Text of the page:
of Northern and Coastal Tanzania!...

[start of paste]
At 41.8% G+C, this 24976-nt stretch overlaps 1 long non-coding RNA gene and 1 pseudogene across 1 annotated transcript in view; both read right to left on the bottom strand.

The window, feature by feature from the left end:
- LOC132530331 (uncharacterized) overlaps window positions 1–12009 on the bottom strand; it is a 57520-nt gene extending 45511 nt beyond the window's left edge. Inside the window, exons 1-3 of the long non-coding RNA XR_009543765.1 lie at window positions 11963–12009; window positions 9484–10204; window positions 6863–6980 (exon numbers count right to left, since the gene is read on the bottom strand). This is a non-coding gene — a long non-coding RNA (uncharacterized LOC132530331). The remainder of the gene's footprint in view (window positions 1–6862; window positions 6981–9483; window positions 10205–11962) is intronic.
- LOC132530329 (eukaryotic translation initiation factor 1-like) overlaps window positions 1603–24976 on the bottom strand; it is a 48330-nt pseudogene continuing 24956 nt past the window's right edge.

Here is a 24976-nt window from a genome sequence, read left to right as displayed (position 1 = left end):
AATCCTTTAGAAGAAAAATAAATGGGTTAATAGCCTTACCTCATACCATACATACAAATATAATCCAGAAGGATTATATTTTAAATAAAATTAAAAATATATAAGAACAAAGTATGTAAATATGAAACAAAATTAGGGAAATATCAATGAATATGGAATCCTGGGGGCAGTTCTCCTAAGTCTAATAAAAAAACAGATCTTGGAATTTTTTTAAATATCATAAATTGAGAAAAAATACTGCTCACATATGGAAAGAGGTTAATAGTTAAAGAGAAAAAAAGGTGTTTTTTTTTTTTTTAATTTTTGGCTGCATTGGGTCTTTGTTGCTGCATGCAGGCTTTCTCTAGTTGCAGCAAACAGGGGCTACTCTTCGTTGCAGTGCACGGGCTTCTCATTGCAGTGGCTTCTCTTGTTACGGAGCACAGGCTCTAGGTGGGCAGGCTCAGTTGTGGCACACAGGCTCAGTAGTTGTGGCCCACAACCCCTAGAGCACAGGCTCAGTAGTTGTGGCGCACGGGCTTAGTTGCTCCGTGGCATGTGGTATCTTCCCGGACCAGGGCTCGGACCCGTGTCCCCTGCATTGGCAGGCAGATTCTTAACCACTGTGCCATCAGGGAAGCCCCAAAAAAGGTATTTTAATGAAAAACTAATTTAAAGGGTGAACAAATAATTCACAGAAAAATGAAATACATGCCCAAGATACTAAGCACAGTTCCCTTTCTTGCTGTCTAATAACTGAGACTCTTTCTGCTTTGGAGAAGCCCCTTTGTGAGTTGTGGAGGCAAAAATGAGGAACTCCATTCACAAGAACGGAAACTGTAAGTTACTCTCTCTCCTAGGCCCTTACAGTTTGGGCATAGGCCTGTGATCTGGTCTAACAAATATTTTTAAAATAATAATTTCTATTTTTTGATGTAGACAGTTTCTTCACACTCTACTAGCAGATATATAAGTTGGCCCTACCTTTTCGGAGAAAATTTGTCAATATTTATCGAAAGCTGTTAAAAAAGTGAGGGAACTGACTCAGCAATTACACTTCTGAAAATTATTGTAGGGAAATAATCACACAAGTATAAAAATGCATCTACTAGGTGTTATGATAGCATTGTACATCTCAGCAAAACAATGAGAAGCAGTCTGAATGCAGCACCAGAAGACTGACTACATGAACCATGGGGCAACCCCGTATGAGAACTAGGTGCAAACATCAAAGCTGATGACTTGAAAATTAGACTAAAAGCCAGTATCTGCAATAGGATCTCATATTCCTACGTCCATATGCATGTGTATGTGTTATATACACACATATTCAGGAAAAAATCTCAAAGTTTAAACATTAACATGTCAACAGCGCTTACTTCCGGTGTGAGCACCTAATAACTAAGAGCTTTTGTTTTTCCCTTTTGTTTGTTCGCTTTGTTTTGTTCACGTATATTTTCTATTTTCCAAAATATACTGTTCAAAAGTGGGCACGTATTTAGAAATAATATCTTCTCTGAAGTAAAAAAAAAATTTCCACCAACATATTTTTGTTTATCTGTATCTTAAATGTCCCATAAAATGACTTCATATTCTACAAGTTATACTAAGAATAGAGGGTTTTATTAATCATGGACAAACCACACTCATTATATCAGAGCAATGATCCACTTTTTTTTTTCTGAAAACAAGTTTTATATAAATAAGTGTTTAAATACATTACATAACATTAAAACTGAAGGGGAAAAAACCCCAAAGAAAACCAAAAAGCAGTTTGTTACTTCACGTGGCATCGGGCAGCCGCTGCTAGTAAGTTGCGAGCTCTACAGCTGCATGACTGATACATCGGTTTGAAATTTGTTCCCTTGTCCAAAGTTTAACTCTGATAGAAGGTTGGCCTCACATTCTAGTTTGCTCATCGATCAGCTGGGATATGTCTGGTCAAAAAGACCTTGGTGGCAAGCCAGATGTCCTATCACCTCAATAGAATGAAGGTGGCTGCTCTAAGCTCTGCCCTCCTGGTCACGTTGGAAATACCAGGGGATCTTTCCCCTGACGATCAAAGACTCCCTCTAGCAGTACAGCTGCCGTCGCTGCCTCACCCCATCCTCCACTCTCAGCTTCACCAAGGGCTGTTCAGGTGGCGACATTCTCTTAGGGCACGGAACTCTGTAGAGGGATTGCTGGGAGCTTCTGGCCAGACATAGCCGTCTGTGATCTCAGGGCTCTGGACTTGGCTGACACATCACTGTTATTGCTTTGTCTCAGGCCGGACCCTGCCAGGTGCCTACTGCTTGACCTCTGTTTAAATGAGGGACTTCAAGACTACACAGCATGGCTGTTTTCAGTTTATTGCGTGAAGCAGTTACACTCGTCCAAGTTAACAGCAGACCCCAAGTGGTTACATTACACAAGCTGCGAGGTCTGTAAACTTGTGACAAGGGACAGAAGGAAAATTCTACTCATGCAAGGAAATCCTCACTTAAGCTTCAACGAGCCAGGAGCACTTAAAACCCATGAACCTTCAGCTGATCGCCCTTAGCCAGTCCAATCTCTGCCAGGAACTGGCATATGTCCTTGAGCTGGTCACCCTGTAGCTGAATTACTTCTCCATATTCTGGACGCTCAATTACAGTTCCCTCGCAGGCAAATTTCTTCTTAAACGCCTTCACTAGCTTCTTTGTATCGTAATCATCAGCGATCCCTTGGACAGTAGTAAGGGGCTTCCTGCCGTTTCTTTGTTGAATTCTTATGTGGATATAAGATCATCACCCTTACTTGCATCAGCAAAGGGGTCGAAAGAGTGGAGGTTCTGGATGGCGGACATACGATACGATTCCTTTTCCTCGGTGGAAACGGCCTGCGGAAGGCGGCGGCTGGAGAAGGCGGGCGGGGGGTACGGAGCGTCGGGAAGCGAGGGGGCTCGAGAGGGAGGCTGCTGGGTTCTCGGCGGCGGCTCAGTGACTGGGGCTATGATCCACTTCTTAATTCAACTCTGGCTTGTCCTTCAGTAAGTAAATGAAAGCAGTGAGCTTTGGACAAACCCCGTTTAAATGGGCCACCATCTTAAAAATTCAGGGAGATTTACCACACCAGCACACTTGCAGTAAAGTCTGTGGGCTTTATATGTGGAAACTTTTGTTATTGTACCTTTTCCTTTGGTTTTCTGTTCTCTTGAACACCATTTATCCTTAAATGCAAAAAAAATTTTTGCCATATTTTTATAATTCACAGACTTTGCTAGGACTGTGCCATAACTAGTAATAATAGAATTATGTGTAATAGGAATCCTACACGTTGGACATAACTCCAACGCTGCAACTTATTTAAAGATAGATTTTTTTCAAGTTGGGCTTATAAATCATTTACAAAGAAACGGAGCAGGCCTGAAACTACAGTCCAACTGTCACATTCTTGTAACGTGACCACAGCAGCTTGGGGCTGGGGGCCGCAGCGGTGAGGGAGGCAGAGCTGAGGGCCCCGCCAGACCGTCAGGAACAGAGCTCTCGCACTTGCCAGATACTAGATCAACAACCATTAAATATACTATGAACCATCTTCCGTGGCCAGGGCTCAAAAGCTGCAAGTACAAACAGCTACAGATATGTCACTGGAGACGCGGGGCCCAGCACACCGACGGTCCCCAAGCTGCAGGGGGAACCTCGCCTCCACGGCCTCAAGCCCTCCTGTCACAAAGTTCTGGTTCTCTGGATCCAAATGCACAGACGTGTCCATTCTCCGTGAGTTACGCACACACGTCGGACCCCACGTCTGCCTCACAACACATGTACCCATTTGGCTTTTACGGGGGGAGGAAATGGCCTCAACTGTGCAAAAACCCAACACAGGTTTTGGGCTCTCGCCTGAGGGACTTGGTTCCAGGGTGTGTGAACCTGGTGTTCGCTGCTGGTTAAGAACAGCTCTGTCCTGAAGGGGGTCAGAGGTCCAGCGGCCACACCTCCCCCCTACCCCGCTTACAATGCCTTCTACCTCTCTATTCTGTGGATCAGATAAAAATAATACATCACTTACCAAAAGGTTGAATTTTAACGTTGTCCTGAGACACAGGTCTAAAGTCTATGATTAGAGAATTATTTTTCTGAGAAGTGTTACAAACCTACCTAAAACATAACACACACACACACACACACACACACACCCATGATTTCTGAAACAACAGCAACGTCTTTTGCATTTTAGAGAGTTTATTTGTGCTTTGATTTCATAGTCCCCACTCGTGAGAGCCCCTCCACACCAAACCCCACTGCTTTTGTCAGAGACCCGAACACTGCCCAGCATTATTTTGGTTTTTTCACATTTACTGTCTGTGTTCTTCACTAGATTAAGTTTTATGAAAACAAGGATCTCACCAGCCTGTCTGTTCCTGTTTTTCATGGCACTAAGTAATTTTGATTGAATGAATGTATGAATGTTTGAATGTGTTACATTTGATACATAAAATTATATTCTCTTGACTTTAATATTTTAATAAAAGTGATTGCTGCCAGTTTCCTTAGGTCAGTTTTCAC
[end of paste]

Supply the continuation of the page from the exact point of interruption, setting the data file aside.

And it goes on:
What a wonderful safari is was! We recorded over 400 different species of birds and I finally saw my first Greater Frigate bird at Usongo, near a tree full of Carmine Bee-eaters, whilst walking along the coast there. Apart from the extraordinary bird life we saw, our trip was enhanced by camping at Tarangire, Mkomazi and near Amani in the East Usambaras as well as the lodges we satyed in. Firstly our camping experiences. Tarangire's campsites are well known but Mkomazi's and Amani's perhaps not so. The main reason for our choice to visit Mkomazi was that it represents a distinctly different habitat to the Maasai Steppe dry country, and the Pare and Usambara Mountains, acting as an ecological barrier. Many birds there are not found on the land South and East of these Mountains and this rich bushland habitat did not disappoint. We added 60 new species for our list in four days! Tony Fitzjohn had cleared the campsite for us and we thank him and his staff for that. We could see most of the reserve from that campsite as well as views into Kenya and Tsavo National Park. The roads were in good shape and we had no problem getting around. Great birds like Shelly's Starling, Fisher's Starling, Somali Long-billed Crombec and a Spotted Redshank were easily seen. The Golden-breasted Starlings eluded us unfortunately.